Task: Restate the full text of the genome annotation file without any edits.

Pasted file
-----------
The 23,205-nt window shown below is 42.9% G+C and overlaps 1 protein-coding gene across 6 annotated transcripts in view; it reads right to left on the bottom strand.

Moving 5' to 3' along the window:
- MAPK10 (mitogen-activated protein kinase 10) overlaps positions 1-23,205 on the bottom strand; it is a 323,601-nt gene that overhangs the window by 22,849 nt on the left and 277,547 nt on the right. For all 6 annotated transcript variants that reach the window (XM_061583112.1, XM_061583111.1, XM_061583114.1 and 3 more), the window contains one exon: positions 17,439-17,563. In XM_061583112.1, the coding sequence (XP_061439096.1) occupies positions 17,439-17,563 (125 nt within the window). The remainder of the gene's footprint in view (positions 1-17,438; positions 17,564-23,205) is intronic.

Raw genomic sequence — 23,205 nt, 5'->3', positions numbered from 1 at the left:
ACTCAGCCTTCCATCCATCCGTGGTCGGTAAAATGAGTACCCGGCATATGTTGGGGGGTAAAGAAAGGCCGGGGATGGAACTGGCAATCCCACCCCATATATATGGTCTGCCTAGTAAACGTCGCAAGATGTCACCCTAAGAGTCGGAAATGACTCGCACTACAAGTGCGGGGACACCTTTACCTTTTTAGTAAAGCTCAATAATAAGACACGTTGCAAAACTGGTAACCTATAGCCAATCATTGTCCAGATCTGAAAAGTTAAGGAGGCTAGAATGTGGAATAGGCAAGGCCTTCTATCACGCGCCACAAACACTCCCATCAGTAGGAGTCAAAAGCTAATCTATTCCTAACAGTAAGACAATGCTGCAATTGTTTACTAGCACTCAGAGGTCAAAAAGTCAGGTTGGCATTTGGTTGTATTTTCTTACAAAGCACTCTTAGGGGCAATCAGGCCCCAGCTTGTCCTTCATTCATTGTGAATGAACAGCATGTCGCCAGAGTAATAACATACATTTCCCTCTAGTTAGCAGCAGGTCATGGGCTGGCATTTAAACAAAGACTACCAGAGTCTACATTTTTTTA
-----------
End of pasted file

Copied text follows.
The 23,205-nt window shown below is 42.9% G+C and overlaps 1 protein-coding gene across 6 annotated transcripts in view; it reads right to left on the bottom strand.

Moving 5' to 3' along the window:
- MAPK10 (mitogen-activated protein kinase 10) overlaps positions 1-23,205 on the bottom strand; it is a 323,601-nt gene that overhangs the window by 22,849 nt on the left and 277,547 nt on the right. For all 6 annotated transcript variants that reach the window (XM_061583112.1, XM_061583111.1, XM_061583114.1 and 3 more), the window contains one exon: positions 17,439-17,563. In XM_061583112.1, the coding sequence (XP_061439096.1) occupies positions 17,439-17,563 (125 nt within the window). The remainder of the gene's footprint in view (positions 1-17,438; positions 17,564-23,205) is intronic.

Raw genomic sequence — 23,205 nt, 5'->3', positions numbered from 1 at the left:
ACTCAGCCTTCCATCCATCCGTGGTCGGTAAAATGAGTACCCGGCATATGTTGGGGGGTAAAGAAAGGCCGGGGATGGAACTGGCAATCCCACCCCATATATATGGTCTGCCTAGTAAACGTCGCAAGATGTCACCCTAAGAGTCGGAAATGACTCGCACTACAAGTGCGGGGACACCTTTACCTTTTTAGTAAAGCTCAATAATAAGACACGTTGCAAAACTGGTAACCTATAGCCAATCATTGTCCAGATCTGAAAAGTTAAGGAGGCTAGAATGTGGAATAGGCAAGGCCTTCTATCACGCGCCACAAACACTCCCATCAGTAGGAGTCAAAAGCTAATCTATTCCTAACAGTAAGACAATGCTGCAATTGTTTACTAGCACTCAGAGGTCAAAAAGTCAGGTTGGCATTTGGTTGTATTTTCTTACAAAGCACTCTTAGGGGCAATCAGGCCCCAGCTTGTCCTTCATTCATTGTGAATGAACAGCATGTCGCCAGAGTAATAACATACATTTCCCTCTAGTTAGCAGCAGGTCATGGGCTGGCATTTAAACAAAGACTACCAGAGTCTACATTTTTTTA